Now, at this point, fancy pants business advisors usually start throwing out terms like “Customer Value Proposition”, “Differentation” “Foothold” and “Distribution Channel Logistics”.

They’d also use a lot of acronyms.

I know this, because Mr. Spouse works for a Fortune 500 company,  full of fancy pants business people.  He assures me that ARVI (Acronyms-R-Very-Important) holds a treasured place on all conference calls and meetings with upper management.  He also assures me that me no one really remembers what the acronyms mean, but everyone pretends that they do, because ARVI is what distinguishes real business people from people like Quirkipreneurs.

But we’re Quirkipreneurs, right?

So we won’t be doing the whole ARVI thing. (No Acronyms For You! NAFU!)

Instead of an obscure and irritating acronym, I’ve come up with five little questions and one really wacky visualization.

It's A Flourish!

The Five Questions (beta version!)

These questions are still dressed up in their business clothes, because they’re in beta. By the time we’re done corrupting them, they’ll be much friendlier, and will likely be wandering around in tie-dyed t-shirts and flip-flops. Ready? Here they are:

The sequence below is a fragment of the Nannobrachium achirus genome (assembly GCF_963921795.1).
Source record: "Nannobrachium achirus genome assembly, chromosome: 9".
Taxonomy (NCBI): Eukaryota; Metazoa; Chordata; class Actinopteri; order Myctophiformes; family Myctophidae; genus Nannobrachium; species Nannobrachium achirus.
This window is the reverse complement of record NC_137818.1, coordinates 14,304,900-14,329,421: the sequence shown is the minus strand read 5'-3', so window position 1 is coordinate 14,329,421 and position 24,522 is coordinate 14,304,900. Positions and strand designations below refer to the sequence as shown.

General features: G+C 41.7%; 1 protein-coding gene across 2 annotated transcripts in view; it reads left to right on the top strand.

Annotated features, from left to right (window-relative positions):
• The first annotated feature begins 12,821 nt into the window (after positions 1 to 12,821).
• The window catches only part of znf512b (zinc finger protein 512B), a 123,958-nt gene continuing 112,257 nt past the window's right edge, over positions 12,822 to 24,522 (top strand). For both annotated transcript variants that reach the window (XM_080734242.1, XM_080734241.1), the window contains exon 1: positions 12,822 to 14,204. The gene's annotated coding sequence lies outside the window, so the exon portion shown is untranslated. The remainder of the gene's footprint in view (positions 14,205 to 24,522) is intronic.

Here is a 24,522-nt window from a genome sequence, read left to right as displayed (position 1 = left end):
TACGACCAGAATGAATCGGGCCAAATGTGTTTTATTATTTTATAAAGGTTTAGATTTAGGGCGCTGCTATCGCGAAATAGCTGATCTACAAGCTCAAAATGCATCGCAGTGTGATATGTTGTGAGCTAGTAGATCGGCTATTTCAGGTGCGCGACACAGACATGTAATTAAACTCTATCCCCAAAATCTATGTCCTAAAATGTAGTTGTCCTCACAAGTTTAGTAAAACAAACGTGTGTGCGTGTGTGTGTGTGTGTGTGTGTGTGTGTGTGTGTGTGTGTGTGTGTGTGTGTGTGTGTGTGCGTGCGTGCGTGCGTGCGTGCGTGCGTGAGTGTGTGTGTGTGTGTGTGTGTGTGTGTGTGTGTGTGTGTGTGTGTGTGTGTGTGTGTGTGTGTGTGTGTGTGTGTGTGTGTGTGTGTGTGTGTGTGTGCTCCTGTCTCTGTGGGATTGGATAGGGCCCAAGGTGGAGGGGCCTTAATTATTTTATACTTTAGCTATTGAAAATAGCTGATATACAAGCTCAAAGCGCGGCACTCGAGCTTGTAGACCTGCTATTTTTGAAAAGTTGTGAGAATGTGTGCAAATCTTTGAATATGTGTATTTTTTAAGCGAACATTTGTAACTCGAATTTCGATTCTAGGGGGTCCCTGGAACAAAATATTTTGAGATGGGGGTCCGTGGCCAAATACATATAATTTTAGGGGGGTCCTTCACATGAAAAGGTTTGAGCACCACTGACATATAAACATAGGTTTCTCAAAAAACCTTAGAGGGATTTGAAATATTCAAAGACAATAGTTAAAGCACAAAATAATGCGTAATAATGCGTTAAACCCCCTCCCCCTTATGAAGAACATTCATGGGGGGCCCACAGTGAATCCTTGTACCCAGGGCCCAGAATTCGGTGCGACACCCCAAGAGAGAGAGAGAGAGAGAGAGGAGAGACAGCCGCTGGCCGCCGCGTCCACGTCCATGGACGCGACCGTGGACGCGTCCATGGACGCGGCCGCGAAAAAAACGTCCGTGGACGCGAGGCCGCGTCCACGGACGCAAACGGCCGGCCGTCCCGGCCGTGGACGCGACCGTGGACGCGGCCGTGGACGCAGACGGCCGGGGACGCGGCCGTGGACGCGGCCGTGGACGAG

1. What value does your thing create or enhance?
  2. How do you capture that value?
  3. How do you deliver that value?
  4. Who do you deliver the value to?
  5. How do you keep that process sustainable?

Tada!

If you already know the answers to those questions, I’m incredibly impressed.  Go write ‘em down, then read the rest of the posts in this series for added insight.

But If you haven’t got single clue how to answer, and those questions make your head want to explode?  I’m here for you, and so is Emmit and his promised wacky visualization.

So hang on, that’s coming just as soon as I can get it typed up!

P.S. While you’re waiting, you could check out @bizfinanceforum’s latest BlogTalk episode at http://tobtr.com/s/1464438.   It’s  all about business plans, and she even answers some of the questions that came up on the #emmit stream.

It's Another Flourish!

Comments? Ok, we can do that.